//Interview with Debbie Phelps (Michael’s mom) on ADHD

Interview with Debbie Phelps (Michael’s mom) on ADHD

I just watched a great interview with Debbie Phelps about her son Michael’s ADHD. She said that swimming was a perfect sport for him because the lanes are marked and narrow and there is a “T” on the floor of the pool to follow. She said he is able to be in his element. I think having those narrow lanes and lack of visual stimuli helps Phelps focus even more. I notice that when I swim, the busyness in my head stops. I can truly empty out my brain. I equate swimming to meditation.

Since a characteristic of ADHD is hyperfocusing on an enjoyable activity, this could explain Phelps’ drive and ability to practice day after day.

Phelps listens to music on his iPod all the way up until the start of the race. This helps him focus and blocks out distracting stimuli. The interviewer asked Debbie Phelps if Michael’s hectic schedule in Beijing bothers him. No, Debbie said, it helps him. He likes having that structure. I think a lot of us with ADHD would agree that structure is a great benefit to us.

By |2016-10-05T06:46:13+00:00August 16th, 2008|Categories: ADHD|Tags: , , , , |3 Comments

About the Author:

Dr. Stephanie Sarkis is a National Certified Counselor (NCC), Licensed Mental Health Counselor (LMHC), and AMHCA Diplomate and Clinical Specialist in Child and Adolescent Counseling based in Tampa Bay, Florida, where she specializes in the treatment of ADD/ADHD. Dr. Sarkis conducts evaluations, testing, diagnosis, and counseling services. She also is a public speaker, consultant, coach, and is a facilitator in collaborative law.


  1. Sue September 7, 2008 at 10:38 am

    I too have a son diagnosed with ADHD and also Oppositional Defiant Disorder When he was 8 yrs old. He is now 22 and still takes medication daily. He has also been diagnosed with depression and takes medication for that. My husband and his father died in May of this year from Cancer and he has been having a really rough time. Like Michael he is rather tall and between the ages of 11 and 16 we had to stop meds as nothing could keep up with the rate of his growth. He went from about 5’5″ to 6’6″ in that time and was completely out of control. We went to many different drs for help and none were effective until we found his current dr. He is doing much better now and is holding down a good job and has had a girlfriend now for a year who is working with us to keep him on track and focused. It has been a very hard struggle but we are overcoming all the roadblocks that occur together and will continue to do so.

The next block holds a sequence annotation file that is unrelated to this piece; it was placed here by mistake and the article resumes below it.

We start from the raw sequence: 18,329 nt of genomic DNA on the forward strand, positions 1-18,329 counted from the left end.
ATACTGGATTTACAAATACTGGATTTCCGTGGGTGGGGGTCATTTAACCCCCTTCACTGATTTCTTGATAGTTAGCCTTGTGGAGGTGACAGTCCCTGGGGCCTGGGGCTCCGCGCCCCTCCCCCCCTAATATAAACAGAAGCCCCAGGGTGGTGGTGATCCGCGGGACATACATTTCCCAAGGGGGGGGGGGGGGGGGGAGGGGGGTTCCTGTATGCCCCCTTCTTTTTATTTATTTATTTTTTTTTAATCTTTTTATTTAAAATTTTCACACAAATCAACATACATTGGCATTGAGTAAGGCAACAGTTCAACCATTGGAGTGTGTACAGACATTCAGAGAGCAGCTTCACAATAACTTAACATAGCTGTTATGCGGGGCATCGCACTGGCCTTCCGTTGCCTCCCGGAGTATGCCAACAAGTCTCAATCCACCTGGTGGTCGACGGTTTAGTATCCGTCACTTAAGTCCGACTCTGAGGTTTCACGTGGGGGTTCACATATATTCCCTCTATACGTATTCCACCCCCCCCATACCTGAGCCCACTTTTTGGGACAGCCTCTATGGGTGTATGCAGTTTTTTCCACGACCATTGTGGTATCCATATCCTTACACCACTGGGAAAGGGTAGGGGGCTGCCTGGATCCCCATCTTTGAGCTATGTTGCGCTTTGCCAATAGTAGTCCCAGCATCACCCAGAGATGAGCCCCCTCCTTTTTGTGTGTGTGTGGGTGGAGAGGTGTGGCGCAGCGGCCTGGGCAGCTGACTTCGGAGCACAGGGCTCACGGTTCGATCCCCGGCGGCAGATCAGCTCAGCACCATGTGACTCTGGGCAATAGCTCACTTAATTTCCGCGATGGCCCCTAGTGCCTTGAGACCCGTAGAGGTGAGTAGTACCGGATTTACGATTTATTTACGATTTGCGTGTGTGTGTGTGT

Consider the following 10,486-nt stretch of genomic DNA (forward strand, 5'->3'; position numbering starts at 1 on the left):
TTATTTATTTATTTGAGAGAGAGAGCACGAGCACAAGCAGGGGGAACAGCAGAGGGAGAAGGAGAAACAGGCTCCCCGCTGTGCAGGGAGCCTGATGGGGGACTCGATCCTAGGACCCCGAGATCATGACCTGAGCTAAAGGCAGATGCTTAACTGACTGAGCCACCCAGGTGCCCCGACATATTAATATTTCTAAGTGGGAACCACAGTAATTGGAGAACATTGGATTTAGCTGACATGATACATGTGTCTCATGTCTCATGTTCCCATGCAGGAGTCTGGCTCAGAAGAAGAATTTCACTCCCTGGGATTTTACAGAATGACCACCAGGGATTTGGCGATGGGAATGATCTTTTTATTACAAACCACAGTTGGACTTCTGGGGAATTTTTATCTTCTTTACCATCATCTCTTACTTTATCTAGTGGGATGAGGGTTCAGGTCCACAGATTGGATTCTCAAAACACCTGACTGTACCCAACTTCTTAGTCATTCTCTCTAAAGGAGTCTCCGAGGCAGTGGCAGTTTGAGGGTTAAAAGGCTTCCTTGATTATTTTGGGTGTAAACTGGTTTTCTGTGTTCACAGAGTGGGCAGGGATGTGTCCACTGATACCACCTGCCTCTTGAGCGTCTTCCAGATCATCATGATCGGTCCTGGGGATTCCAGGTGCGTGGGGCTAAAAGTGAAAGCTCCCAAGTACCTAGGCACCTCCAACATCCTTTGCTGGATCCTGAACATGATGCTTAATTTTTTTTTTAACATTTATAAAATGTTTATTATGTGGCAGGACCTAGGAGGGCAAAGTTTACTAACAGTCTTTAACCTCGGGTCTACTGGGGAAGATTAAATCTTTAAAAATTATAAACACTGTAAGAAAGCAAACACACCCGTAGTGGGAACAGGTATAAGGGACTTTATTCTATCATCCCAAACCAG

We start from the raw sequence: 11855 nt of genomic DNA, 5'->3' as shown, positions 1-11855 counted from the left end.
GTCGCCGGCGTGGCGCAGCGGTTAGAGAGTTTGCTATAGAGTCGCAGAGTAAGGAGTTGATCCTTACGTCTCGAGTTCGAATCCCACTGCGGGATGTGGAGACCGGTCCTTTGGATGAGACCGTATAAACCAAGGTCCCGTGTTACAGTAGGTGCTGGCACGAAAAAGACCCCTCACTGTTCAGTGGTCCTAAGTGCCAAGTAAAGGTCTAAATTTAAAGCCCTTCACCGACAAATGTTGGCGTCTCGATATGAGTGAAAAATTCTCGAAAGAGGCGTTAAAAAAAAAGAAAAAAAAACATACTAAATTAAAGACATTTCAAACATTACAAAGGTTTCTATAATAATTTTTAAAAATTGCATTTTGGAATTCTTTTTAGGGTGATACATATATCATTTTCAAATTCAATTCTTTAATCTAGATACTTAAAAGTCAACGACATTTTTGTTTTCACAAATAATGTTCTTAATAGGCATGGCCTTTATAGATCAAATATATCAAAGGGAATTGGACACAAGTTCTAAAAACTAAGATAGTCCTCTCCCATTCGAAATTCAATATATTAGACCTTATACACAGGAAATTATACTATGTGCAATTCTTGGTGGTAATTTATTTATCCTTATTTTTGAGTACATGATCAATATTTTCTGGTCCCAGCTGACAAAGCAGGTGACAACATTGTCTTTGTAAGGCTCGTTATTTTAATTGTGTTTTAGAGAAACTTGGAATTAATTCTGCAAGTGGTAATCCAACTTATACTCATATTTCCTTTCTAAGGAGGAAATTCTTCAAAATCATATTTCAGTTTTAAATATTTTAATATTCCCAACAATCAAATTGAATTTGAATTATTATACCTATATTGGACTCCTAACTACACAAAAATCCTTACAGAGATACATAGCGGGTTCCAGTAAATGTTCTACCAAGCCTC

Thanks for your information on ADHD–I wish all this information had been available 15 yrs ago when we were going thru the worst of it!!!!!

  2. GABY LOPEZ September 7, 2008 at 11:49 am


  3. valerie September 7, 2008 at 12:11 pm

    Hello, My daughter was diagnosed in 1978, [before there was a name for the disability]. She is now 33y/o, educated, Cirtified Medical Biller, Associate in Business and Bachelors in Education going for her Masters, she intends to work with children with Speciial Needs. How does one cope with an adult with this condition, sometimes I feel like I’m loosing my mind. Thank you.

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